In March, Gov. Pat Quinn signed the legislation. Doing so officially abolished it. He said it’s impossible “to create a perfect, mistake-free death penalty system.”
Currently, 18 states and the District of Columbia have no death penalty statute. Mississippi still does. Manning’s execution was scheduled for May 7.
On May 6, the ACLU
headlined “Tomorrow, Willie Manning Is Scheduled to Die. Shouldn’t Mississippi Find Out If He’s Innocent First,” saying:
“Manning’s case has many of the hallmarks of those other innocent death row exonerees: false snitch testimony, junk science, and racial bias.”
Prosecutors “stacked the deck” against him. They “systematically” excluded African-American jurors. Evidence used to convict him “turned out to be a sham.” Justice was denied.
Protess explained the execution process. He’d “be strapped to a gurney and injected with chemicals that (would) paralyze his lungs and stop his heart.”
Doing so constitutes torture. What better definition of cruel and unusual punishment.
Protess asked, “It would be nice to know if he were guilty?” What’s known suggests he’s not.
Perhaps we’ll learn for sure. On May 7, hours before he was scheduled to die, Mississippi’s Supreme Court stayed his execution
. They ruled 8 – 1, saying:
“After due consideration, the Court finds that the Motion to Stay Execution should be granted until further Order of this Court.”
“IT IS THEREFORE ORDERED that the Motion to Stay Execution filed by Willie Jerome Manning is hereby granted pending further Order of this Court.”
“SO ORDERED, this 7th day of May, 2013.”
“ANN H. LAMAR, JUSTICE FOR THE COURT.”
Days earlier, the Justice Department sent three letters. They explained erroneous trial testimony. Defense attorneys used them. They urged staying Manning’s execution until DNA tests are conducted.
State attorney general Jim Hood denied their request. He claimed “overwhelming evidence of guilt.” High Court justices disagreed. Manning’s execution was stayed. It remains to be seen if they’ll order DNA testing. Doing so perhaps will exonerate Manning.
Justice in America is deeply flawed. On April 16, 2012, the Washington Post
headlined “Convicted defendants left uninformed of forensic flaws found by Justice Dept.”
DOJ “officials have known for years that flawed forensic work might have led to the convictions of potentially innocent people, but prosecutors failed to notify defendants or their attorneys even in many cases they knew were troubled.”
Many defendants nationwide “remain in prison or on parole for crimes that might merit exoneration, a retrial or a retesting of DNA evidence because FBI hair and fiber experts may have misidentified them as suspects.”
Innocent victims are wrongfully imprisoned. Some face capital punishment. Blacks and Latinos are most vulnerable.
Flaws have been known for decades. A “veil of secrecy” conceals them. According to National Whistleblower Center general counsel David Colapinto:
“The government has hidden behind (it) to shield these abuses despite official assurances that justice would be done.”
The American Bar Association and others want stronger ethics rules. Prosecutorial injustice casts doubt on many convictions.
They urge permitting defense access to laboratories and other files. They also want clearer reporting and evidence retention, greater involvement of scientists in setting rules for testimonies, and giving lawyers and judges scientific training.
Others propose more oversight. Many federal, state and local prosecutions are inherently flawed.
Defense lawyers and forensic experts want police and prosecutors excluded from overseeing scientific analysis. Their bias to convict taints them.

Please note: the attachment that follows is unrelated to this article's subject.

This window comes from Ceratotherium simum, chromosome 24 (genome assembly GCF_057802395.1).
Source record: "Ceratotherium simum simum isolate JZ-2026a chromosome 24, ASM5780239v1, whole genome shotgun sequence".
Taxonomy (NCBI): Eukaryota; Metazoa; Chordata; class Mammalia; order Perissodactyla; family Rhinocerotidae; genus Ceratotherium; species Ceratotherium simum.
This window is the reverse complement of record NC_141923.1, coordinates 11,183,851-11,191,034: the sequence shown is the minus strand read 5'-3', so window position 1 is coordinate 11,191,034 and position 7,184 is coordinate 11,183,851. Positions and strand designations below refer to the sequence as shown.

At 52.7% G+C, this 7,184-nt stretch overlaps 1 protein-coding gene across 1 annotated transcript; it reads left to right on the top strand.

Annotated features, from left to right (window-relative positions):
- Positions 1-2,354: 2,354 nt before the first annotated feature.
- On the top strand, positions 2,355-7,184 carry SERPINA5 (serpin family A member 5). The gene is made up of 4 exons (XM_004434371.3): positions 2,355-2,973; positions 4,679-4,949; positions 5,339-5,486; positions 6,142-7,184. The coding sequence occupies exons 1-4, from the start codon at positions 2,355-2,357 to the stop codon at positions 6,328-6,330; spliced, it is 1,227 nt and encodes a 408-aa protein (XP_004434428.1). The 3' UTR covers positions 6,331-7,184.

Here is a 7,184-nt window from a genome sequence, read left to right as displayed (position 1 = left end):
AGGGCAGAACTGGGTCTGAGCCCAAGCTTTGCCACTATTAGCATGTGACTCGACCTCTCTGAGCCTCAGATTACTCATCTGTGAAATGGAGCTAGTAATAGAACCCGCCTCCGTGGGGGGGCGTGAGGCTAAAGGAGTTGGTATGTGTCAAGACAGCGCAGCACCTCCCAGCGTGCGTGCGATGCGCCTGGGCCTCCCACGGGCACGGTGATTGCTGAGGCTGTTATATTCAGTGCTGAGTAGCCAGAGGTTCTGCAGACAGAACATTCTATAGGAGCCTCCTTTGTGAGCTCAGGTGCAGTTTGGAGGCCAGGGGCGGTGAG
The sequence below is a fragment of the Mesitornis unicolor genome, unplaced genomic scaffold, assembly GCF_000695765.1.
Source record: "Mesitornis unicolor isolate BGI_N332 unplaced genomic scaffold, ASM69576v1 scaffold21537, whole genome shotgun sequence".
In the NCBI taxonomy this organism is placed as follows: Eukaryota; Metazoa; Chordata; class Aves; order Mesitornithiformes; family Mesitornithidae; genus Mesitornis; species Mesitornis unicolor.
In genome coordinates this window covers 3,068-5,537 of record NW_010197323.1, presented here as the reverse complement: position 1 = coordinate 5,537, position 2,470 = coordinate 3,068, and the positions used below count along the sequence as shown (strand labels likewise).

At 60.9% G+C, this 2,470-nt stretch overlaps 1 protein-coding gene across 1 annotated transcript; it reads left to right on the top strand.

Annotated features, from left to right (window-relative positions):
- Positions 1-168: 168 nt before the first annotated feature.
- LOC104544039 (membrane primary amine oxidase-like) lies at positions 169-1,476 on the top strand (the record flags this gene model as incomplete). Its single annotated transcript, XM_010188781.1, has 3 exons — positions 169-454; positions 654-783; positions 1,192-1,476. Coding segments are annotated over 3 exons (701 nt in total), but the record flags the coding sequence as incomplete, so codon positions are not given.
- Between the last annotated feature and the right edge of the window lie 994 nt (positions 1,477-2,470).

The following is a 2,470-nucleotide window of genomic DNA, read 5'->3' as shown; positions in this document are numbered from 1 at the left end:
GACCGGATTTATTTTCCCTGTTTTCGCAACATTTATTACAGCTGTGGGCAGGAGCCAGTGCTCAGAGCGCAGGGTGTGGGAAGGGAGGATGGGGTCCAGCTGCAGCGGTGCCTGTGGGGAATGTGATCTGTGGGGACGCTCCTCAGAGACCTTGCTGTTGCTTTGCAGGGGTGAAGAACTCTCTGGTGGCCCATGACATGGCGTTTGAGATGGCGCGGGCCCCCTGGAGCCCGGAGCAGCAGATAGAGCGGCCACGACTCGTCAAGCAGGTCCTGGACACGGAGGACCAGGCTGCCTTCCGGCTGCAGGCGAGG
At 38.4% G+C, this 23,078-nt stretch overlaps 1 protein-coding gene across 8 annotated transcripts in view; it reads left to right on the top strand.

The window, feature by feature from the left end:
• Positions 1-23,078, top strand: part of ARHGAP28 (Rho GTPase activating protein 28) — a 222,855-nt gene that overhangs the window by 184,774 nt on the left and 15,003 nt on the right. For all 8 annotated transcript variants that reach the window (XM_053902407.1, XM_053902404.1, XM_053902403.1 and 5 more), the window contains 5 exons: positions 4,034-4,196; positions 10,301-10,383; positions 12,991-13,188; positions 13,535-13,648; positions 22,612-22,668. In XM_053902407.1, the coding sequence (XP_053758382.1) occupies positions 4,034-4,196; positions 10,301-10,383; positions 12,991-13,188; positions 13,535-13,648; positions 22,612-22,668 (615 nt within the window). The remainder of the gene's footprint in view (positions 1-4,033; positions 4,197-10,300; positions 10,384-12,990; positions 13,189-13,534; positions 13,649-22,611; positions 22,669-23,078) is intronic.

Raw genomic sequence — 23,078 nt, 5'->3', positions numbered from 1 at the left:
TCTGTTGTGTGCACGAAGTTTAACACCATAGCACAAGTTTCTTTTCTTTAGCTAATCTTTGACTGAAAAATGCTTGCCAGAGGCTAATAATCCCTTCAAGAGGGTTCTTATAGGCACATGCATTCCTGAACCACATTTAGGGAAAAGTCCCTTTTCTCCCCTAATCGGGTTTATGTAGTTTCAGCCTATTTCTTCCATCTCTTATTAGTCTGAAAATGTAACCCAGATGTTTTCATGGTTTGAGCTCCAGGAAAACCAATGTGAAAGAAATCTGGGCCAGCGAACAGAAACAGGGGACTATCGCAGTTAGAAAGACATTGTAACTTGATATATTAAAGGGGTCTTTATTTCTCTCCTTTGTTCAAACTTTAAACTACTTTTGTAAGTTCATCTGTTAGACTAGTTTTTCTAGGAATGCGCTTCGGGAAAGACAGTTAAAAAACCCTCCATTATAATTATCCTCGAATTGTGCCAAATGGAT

A Final Comment
More information on Manning can be found at Justice4Willie.com
. It explained he’s locked in a small, single person cell. In summer, it’s extremely hot and uncomfortable.
He’s allowed exercise outside five times weekly. Each time it’s for an hour. He’s placed in a one-person yard pen. It resembles a cage. He can walk in circles or do exercises.
Outside his cell or pen yard, his hands and ankles are shackled. He’s allowed visitors twice monthly. A glass partition separates them.
He’s not allowed to work. He can’t earn what little it pays to make incarceration somewhat more bearable.
He gets one small bar of prison-made soap weekly. He’s not given toothpaste or other personal hygiene items. In 2010, he wrote:
“This is one of the worst things that any person could ever go through in their life.”
“I would have never thought that I could last 16 years in a small cell and still (somehow) be able to hold on to a small bit of my sanity.”
“I think that people just have to continue to find ways to keep their mind occupied and try to stay as focused as one possibly can under the circumstances.”
He’s seen other death row inmates taken away to be executed. He’s held up best he can. He studied law. He did so to fight for his rights. He’s also written poetry. It’s based on death row experiences.
One he titled “When Death Row Speaks.”
“When death row speaks
It comes truly from the heart
It’s a lonely situation
The frustration’s just a start
How many times have I shed tears
How many people have to die
Before this nation starts to realize
That this system’s all a lie?
You got the Money and the Power
Then your Rights will be protected
If you’re Poor and if you’re Brown
Then your Rights will be rejected
The innocent is being caught up
People falling through the cracks
Witnesses are being bought up
Law enforcements pulling ‘jacks’
Then you tell me I’m entitled
To have a jury of my peers
Eleven whites all over 40
You’ve just reaffirmed my fears
Because I came up in the ghetto
Everyone I saw was black
All my peers were in their 20’s
And they’re the ones who had my back
Most have known me all my life
Know that I’ll never take another
So you can save that ‘Killer’ shit
’cause they’re not buying that, my brother
So you can run up to the mountain
And you can yell it from the peak
But it’s all real when fly* come at’chu
And when death row starts to speak
His new book is titled “Banker Occupation: Waging Financial War on Humanity.”